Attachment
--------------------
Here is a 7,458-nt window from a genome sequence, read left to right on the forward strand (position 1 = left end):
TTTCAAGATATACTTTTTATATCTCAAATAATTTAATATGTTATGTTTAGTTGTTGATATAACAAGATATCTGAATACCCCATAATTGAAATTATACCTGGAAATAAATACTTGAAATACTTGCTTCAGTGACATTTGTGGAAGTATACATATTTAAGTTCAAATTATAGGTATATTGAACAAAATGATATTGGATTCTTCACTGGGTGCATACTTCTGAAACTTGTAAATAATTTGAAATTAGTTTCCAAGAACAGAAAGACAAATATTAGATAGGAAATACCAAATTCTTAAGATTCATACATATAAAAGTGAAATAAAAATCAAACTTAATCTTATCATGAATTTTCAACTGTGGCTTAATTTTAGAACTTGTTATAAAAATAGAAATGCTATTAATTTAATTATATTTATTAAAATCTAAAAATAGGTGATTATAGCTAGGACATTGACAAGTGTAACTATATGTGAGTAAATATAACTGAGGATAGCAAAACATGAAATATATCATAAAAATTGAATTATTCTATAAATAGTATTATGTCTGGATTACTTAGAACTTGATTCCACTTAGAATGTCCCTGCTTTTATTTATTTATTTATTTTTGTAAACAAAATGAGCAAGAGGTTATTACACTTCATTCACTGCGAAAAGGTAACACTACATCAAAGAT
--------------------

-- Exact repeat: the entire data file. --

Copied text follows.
Here is a 7,458-nt window from a genome sequence, read left to right on the forward strand (position 1 = left end):
TTTCAAGATATACTTTTTATATCTCAAATAATTTAATATGTTATGTTTAGTTGTTGATATAACAAGATATCTGAATACCCCATAATTGAAATTATACCTGGAAATAAATACTTGAAATACTTGCTTCAGTGACATTTGTGGAAGTATACATATTTAAGTTCAAATTATAGGTATATTGAACAAAATGATATTGGATTCTTCACTGGGTGCATACTTCTGAAACTTGTAAATAATTTGAAATTAGTTTCCAAGAACAGAAAGACAAATATTAGATAGGAAATACCAAATTCTTAAGATTCATACATATAAAAGTGAAATAAAAATCAAACTTAATCTTATCATGAATTTTCAACTGTGGCTTAATTTTAGAACTTGTTATAAAAATAGAAATGCTATTAATTTAATTATATTTATTAAAATCTAAAAATAGGTGATTATAGCTAGGACATTGACAAGTGTAACTATATGTGAGTAAATATAACTGAGGATAGCAAAACATGAAATATATCATAAAAATTGAATTATTCTATAAATAGTATTATGTCTGGATTACTTAGAACTTGATTCCACTTAGAATGTCCCTGCTTTTATTTATTTATTTATTTTTGTAAACAAAATGAGCAAGAGGTTATTACACTTCATTCACTGCGAAAAGGTAACACTACATCAAAGAT